She disappeared from her small hometown in central Iowa a month ago.
IOWA CITY, Iowa — Investigators have recovered a body believed to be that of 20-year-old college student Mollie Tibbetts, who disappeared from her small hometown in central Iowa a month ago, police said Tuesday.
The body was discovered in rural Poweshiek County, which includes Tibbetts' hometown of Brooklyn, Iowa, the Iowa Division of Criminal Investigation said in a press release.
The agency called a 4 p.m. news conference to provide an update on the search for Tibbetts, saying investigators were working to confirm the identity of the body.
Greg Willey of Crime Stoppers of Central Iowa, a nonprofit that is administering an anonymous tip line and reward fund in the case, said he learned of the discovery from a close friend of the Tibbetts family on Tuesday morning. Willey called it a tough but not unexpected ending to the search for the University of Iowa student.
Investigators said Tibbetts was last seen July 18 in Brooklyn, a rural town of about 1,400 people, as she took a routine evening jog. It's unclear whether she returned to the home where she was dog-sitting for her boyfriend and her boyfriend's brother, who have said they were both out of town . She was reported missing by her family the next day, after she didn't show up for work at a day camp for children.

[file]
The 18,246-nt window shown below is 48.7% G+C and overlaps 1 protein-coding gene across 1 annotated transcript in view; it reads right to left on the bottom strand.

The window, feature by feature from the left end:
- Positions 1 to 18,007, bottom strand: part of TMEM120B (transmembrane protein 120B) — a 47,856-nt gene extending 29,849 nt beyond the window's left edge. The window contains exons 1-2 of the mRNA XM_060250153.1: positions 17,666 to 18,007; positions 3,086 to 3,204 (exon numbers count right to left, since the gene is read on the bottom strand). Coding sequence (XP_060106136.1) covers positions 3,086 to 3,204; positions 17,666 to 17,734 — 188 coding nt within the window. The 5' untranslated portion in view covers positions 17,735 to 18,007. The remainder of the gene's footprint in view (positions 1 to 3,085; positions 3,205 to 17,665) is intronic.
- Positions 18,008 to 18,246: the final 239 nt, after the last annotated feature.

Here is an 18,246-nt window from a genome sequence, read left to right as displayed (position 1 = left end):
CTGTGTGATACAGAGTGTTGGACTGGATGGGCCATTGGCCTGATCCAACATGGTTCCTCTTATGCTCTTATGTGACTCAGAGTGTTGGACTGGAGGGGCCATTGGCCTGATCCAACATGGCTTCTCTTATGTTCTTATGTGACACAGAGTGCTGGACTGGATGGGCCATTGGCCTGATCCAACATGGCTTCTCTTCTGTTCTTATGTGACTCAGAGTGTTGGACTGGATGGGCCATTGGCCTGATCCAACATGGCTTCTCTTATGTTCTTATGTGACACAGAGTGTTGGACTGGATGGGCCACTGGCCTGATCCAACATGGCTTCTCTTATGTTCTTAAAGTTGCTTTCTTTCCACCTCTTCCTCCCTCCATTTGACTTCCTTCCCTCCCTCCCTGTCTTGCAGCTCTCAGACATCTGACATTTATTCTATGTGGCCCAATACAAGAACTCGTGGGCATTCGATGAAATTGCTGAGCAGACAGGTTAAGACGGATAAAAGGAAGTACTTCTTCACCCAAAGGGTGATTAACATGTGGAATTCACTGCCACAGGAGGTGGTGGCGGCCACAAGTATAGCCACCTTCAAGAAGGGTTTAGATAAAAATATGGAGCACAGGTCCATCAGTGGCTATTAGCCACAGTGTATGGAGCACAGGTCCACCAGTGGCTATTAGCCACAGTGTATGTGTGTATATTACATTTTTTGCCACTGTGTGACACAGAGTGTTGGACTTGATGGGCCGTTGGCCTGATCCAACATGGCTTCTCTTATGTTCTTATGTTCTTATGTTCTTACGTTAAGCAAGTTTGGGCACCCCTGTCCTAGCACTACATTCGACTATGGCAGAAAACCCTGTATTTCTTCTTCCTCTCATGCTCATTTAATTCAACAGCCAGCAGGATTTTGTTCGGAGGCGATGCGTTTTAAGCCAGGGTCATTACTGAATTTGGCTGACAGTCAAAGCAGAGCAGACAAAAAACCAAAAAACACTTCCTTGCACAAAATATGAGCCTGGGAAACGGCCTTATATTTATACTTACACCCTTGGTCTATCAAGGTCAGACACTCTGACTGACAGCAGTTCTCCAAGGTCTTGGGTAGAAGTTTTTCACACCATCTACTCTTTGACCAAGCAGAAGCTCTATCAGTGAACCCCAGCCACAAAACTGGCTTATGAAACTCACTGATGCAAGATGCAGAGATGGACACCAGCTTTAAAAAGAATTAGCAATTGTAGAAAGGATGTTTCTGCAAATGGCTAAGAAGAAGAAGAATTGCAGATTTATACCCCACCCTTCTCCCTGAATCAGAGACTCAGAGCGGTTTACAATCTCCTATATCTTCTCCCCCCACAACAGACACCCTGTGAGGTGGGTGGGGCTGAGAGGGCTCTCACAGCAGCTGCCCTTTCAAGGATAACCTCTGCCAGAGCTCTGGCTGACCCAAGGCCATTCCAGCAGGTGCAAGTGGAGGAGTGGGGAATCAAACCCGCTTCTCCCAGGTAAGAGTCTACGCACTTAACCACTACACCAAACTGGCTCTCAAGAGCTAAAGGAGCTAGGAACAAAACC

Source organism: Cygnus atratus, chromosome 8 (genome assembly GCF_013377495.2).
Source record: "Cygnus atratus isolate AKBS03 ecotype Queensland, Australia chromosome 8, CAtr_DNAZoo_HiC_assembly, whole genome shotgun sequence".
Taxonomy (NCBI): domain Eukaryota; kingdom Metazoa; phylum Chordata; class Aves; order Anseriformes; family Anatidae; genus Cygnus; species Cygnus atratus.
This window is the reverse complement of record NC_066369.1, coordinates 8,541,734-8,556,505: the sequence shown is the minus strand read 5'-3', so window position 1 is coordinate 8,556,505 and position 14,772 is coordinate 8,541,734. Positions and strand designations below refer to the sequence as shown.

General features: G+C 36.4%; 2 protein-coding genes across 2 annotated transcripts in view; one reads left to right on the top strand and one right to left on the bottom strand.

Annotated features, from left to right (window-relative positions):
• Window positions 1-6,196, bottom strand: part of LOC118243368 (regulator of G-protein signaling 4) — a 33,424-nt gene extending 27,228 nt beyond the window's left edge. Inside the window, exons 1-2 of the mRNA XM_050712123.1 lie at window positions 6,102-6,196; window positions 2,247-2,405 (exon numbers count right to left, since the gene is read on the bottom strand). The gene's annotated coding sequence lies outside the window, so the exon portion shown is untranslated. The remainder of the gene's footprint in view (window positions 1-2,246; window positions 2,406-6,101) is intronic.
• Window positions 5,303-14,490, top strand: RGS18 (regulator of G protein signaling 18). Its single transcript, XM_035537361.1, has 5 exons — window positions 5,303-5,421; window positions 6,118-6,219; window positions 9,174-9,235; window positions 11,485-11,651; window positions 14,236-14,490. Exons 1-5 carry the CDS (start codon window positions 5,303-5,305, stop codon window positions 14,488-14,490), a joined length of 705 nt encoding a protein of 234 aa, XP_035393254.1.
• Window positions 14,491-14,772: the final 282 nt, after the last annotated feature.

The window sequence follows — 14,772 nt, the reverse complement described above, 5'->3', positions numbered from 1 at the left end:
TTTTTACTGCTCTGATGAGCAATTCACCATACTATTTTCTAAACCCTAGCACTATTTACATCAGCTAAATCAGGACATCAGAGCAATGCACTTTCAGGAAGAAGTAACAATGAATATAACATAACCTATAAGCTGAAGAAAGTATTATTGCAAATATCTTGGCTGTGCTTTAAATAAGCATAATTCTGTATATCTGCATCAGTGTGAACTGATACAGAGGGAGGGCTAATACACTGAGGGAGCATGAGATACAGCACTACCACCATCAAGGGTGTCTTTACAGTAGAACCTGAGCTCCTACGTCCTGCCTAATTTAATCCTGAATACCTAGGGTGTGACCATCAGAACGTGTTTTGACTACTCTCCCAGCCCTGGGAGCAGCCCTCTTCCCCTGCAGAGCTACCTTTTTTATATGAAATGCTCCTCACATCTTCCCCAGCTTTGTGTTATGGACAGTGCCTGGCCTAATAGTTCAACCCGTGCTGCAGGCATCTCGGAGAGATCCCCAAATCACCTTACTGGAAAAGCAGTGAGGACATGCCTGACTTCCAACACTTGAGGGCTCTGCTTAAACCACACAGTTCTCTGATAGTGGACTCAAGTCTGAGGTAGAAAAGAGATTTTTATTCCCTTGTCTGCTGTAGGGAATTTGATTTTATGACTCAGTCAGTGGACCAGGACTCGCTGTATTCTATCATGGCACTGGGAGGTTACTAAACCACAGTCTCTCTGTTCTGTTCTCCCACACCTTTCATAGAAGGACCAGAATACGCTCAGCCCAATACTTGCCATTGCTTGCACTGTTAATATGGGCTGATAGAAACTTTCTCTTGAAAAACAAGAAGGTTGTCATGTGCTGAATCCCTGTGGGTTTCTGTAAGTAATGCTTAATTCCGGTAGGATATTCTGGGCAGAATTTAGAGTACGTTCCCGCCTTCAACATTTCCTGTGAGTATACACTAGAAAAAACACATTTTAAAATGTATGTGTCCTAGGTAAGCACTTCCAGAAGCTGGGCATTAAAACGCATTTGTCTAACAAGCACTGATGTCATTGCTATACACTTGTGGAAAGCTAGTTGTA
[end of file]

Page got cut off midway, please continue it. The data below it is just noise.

Tibbetts' disappearance set off a massive search involving dozens of officers from the FBI, as well as state and local agencies. They focused much of their efforts in and around Brooklyn, searching farm fields, ponds and homes. Investigators asked anyone who was around five locations , including a car wash, a truck stop and a farm south of town, to report if they saw anything suspicious on July 18.
Last week, Vice President Mike Pence met privately with the Tibbetts family during a visit to Iowa and told them that "you're on the hearts of every American."
While hundreds of people have been interviewed, no suspects have been publicly identified in Tibbetts' disappearance. Investigators have said that foul play, including the possibility that she was abducted, could be involved, saying that disappearing on her own would be inconsistent with past behavior.
Willey's group has been publicizing a reward fund that raised around $400,000 for any tip that led to Tibbetts' safe return. He said the fund, which included more than 220 donations from individuals, will now likely be used for any information that helps police catch anyone responsible for her death.
"Once they catch their breath, this will turn into a weapon going the other direction, to catch the person who did it," he said.
Tibbetts, a psychology major, would have started her junior year this week in Iowa City, about 50 miles east of Brooklyn. She was staying with her longtime boyfriend and working while home from school over the summer.